A Look Back At Wonderful Websites of Years Gone-By
As a digital agency established for over 10 years, and with 2020 being a year to forget, we decided to take a look at the websites of some of the world's leading brands from years gone by. We're going to go back to an era of painfully slow dial-up internet connections, very basic HTML (and even 'Flash').
Of course, these aren't websites necessarily designed or developed by Wonderful, this is more of a fun compilation of old classics we enjoy looking back upon.
This article is inspired by the launch of the Web Design Museum, curated online by Petr Kovar, which exhibits over 1,500 carefully selected websites that show web design trends between 1991 & 2006. Enjoy our pick of the bunch.
Taking a long walk down memory lane, a 20 year long walk in fact, we can see Apple's design ethos was still pretty clean and clear, despite the design constraints of 2000s internet and web development.
The faux-metallic navigation design they made famous prior to their 'glossy' beveled app icons is present, with the rest of the site being dominated by text-based links accompanied by sparingly used (but very attractive) product imagery (internet speeds then were slow enough that if they were to use much more imagery, the page would struggle to load at all). The navigation is more aligned to a folder-style or OS-inspired tabbed layout, perhaps indicative of how users were used to using operating systems at the time.
Yahoo was a long-standing rival search engine to Google throughout the 90s (and arguably more dominant), and this look back from 1996 demonstrates the original simplicity of the site.
Interestingly, the amount of indexed and featured websites back in the mid-90s made the categorisation and browsing by topic possible, something that today's users would struggle to achieve. Now littered with ads, content links and much more, Yahoo has evolved away from the clinical search functionality for which it was known.
We couldn't take a look back at Yahoo and not compare to Google. Back in 1999, Google was in Beta, and its safe to say they hit upon a winning design formula, one which hasn't changed much in over 20 years.
We tried looking as far back as 1998, but Google.Stanford.Edu wasn't available (humanly linked to as 'The version which may actually work some of the time' in a text link on google.com at the time).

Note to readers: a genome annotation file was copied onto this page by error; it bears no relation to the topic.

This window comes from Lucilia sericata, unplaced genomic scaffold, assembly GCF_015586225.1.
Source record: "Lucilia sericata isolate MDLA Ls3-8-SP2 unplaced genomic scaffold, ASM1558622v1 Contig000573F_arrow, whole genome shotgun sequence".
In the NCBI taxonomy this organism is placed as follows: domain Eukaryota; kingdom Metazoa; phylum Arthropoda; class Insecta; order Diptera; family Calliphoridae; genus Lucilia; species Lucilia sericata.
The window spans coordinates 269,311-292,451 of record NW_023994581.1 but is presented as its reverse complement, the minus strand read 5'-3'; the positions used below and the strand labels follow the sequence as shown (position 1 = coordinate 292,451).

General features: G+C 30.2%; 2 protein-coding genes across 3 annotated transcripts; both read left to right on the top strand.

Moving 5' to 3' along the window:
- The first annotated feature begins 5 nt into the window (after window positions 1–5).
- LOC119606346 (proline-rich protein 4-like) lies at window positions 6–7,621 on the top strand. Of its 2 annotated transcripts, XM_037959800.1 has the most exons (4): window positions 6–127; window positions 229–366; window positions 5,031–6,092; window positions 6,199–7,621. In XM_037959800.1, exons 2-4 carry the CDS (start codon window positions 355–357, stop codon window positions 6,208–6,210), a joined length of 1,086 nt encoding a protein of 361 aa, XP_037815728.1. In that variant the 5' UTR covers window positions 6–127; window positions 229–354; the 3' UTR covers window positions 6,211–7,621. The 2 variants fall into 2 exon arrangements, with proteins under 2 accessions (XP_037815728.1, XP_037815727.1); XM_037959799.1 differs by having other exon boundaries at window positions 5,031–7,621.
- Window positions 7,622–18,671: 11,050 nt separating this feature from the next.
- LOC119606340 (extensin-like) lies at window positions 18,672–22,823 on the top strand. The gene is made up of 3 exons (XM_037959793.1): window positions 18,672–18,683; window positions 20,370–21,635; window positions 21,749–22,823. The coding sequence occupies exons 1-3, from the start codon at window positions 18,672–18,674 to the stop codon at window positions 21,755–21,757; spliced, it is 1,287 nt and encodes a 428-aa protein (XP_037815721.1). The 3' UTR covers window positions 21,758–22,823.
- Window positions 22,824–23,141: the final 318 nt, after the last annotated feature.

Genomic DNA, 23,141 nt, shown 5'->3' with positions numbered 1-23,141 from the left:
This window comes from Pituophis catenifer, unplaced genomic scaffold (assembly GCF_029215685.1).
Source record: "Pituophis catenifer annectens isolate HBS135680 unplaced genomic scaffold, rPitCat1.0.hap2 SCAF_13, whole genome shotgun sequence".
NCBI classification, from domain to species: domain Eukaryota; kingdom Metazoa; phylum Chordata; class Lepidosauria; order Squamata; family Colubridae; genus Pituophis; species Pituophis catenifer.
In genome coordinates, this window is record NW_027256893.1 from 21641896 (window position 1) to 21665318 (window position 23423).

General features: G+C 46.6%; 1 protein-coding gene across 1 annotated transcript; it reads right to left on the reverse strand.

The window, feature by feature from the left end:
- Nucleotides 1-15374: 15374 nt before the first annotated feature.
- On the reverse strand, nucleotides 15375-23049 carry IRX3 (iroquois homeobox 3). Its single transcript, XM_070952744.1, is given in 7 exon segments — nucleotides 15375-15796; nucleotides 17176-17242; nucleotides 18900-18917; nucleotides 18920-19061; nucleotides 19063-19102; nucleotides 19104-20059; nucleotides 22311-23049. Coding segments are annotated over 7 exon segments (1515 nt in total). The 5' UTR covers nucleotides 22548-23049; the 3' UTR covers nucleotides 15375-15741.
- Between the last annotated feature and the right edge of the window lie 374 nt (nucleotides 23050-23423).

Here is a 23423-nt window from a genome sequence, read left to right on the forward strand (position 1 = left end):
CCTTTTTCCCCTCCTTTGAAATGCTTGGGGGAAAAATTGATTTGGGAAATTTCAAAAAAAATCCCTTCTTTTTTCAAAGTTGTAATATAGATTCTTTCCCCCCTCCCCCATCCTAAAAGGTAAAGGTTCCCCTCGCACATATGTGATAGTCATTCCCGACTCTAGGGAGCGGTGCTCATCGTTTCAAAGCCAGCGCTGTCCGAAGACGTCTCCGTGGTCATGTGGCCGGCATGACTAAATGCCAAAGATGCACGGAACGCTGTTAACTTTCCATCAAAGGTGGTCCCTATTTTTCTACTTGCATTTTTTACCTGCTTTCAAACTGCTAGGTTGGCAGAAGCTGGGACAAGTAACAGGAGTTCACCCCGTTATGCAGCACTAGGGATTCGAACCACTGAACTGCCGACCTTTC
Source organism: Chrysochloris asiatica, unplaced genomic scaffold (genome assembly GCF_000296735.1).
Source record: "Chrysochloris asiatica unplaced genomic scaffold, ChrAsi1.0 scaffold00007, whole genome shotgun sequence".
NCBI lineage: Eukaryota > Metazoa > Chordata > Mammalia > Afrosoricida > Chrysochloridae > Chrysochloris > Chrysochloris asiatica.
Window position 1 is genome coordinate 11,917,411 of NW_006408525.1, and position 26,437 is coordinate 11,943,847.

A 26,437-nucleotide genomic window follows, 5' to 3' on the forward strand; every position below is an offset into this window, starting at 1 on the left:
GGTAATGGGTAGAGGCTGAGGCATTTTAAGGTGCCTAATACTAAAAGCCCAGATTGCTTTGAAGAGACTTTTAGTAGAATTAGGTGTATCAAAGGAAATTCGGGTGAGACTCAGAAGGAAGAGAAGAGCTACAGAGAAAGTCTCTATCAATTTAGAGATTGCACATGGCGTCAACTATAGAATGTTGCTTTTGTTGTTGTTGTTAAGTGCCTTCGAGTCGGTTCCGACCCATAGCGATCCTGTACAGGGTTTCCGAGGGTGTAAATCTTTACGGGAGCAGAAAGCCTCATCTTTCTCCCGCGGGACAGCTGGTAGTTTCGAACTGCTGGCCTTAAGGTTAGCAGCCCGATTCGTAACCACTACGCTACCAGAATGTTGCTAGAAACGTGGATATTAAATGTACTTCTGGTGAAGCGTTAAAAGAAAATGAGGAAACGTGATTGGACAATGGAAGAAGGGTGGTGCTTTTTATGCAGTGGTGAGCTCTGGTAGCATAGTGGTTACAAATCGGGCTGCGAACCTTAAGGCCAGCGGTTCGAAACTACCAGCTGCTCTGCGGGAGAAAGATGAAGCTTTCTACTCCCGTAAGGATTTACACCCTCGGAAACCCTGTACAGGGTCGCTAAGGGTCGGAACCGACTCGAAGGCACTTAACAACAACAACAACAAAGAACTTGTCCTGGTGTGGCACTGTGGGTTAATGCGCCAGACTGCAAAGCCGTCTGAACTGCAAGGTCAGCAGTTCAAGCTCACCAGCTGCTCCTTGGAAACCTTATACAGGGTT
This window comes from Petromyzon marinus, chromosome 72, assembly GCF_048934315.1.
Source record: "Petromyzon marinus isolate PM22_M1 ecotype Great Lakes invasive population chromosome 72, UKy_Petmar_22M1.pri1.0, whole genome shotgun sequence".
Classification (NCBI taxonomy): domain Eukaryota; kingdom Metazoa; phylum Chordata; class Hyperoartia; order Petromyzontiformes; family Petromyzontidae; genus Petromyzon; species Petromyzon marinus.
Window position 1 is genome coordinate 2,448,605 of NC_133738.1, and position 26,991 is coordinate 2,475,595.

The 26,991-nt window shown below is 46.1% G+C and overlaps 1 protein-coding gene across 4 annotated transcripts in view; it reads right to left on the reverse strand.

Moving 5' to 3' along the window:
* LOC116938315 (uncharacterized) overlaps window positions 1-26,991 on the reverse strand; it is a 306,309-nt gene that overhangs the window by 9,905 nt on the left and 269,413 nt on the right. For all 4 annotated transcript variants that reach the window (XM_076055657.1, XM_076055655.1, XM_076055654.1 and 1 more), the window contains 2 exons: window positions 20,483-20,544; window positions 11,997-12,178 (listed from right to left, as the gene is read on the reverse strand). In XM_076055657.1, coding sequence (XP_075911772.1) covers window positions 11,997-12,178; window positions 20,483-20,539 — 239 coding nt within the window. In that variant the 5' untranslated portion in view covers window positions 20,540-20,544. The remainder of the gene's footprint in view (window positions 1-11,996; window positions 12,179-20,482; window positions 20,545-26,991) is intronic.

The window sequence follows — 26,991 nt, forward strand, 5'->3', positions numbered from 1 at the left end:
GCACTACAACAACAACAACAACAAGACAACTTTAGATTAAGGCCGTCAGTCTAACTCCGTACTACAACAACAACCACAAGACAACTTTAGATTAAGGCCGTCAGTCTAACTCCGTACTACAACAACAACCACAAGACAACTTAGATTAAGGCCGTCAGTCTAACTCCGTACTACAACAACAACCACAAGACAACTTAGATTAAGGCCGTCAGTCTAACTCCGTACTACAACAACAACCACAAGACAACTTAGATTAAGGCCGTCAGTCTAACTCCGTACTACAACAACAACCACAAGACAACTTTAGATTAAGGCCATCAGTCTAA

I guess we'd expect internet and technology based companies to be leading the charge when it came to 'web design' in the 1990s and early 2000s. It was eCommmerce sites which really required more advanced thought, design planning and information architecture (all of which would evolve into a more refined UX discipline over time), paving the way for some of the sites we see today.
Amazon is the one of the world's largest companies, with a reported market value of $1.14 trillion - but like many eCommerce (and now tech) giants, the platform came from relatively humble beginnings, especially when looking back to the 1999 version of amazon.com
Echoing Apple's style, the tabbed navigation to the top gave top-level product categorisation, whilst down the left was a vertical secondary nav (popular in the late 90s) which listed out more categories and sub-categories.
At this time, Amazon was still leading with it's original product offering, Books. However, it was still clear to see the beginnings of the huge diversity and range of products they would go on to sell.
The Million Dollar Homepage
The envy of every digital and tech specialist everywhere at the time, The Million Dollar Homepage was one of the firs examples of successful viral marketing. In August 2005 Alex Tew, a British student, launched the site, which soon became an Internet phenomenon.
The page was simply a million pixels divided into a 1000px x 1000px grid. Tew offered to sell 1 pixel for one dollar, with the smallest advertising space an advertiser could buy for their link being 10px x 10px. Genius!
The Million Dollar Homepage gained unprecedented popularity in a very short time, and the last 1000 pixels were sold on January 1, 2006 at an eBay auction. The concept of this was certainly what made it a success, as opposed to the design, and it's often referred to as the inspiration for many a so-called '.com millionaire'.
Wonderful Creative Agency
It would be remiss of us not to take a look at our own Wonderful website in this throwback reminisce, so here's a peak of our site from 2010, demonstrating just how far a brand can truly evolve over time.
We hope you've enjoyed this stroll down memory lane, and encourage you to check out the Web Design Museum for more digital history.
If you think your website is looking dated (perhaps not as dated as these examples), and are looking to enhance your presence visually and are looking for a web design and development partner with a true focus on user experience, do not hesitate to get in touch with us.